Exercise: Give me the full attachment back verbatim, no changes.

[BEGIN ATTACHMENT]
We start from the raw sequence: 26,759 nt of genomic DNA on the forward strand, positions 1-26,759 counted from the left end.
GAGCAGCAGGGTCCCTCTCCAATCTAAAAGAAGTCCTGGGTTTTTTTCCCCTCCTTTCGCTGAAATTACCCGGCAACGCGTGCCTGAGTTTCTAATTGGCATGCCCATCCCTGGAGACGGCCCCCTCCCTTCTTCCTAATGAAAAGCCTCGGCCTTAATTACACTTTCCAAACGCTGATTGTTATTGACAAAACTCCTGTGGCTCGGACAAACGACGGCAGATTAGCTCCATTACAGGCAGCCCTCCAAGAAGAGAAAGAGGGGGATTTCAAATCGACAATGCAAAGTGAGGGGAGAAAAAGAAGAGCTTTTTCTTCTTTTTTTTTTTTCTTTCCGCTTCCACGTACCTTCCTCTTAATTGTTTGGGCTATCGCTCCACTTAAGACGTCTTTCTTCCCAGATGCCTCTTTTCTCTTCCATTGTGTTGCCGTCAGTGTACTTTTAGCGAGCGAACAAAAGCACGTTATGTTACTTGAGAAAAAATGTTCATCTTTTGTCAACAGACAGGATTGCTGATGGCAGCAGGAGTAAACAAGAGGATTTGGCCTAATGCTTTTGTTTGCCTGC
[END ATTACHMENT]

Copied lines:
We start from the raw sequence: 26,759 nt of genomic DNA on the forward strand, positions 1-26,759 counted from the left end.
GAGCAGCAGGGTCCCTCTCCAATCTAAAAGAAGTCCTGGGTTTTTTTCCCCTCCTTTCGCTGAAATTACCCGGCAACGCGTGCCTGAGTTTCTAATTGGCATGCCCATCCCTGGAGACGGCCCCCTCCCTTCTTCCTAATGAAAAGCCTCGGCCTTAATTACACTTTCCAAACGCTGATTGTTATTGACAAAACTCCTGTGGCTCGGACAAACGACGGCAGATTAGCTCCATTACAGGCAGCCCTCCAAGAAGAGAAAGAGGGGGATTTCAAATCGACAATGCAAAGTGAGGGGAGAAAAAGAAGAGCTTTTTCTTCTTTTTTTTTTTTCTTTCCGCTTCCACGTACCTTCCTCTTAATTGTTTGGGCTATCGCTCCACTTAAGACGTCTTTCTTCCCAGATGCCTCTTTTCTCTTCCATTGTGTTGCCGTCAGTGTACTTTTAGCGAGCGAACAAAAGCACGTTATGTTACTTGAGAAAAAATGTTCATCTTTTGTCAACAGACAGGATTGCTGATGGCAGCAGGAGTAAACAAGAGGATTTGGCCTAATGCTTTTGTTTGCCTGC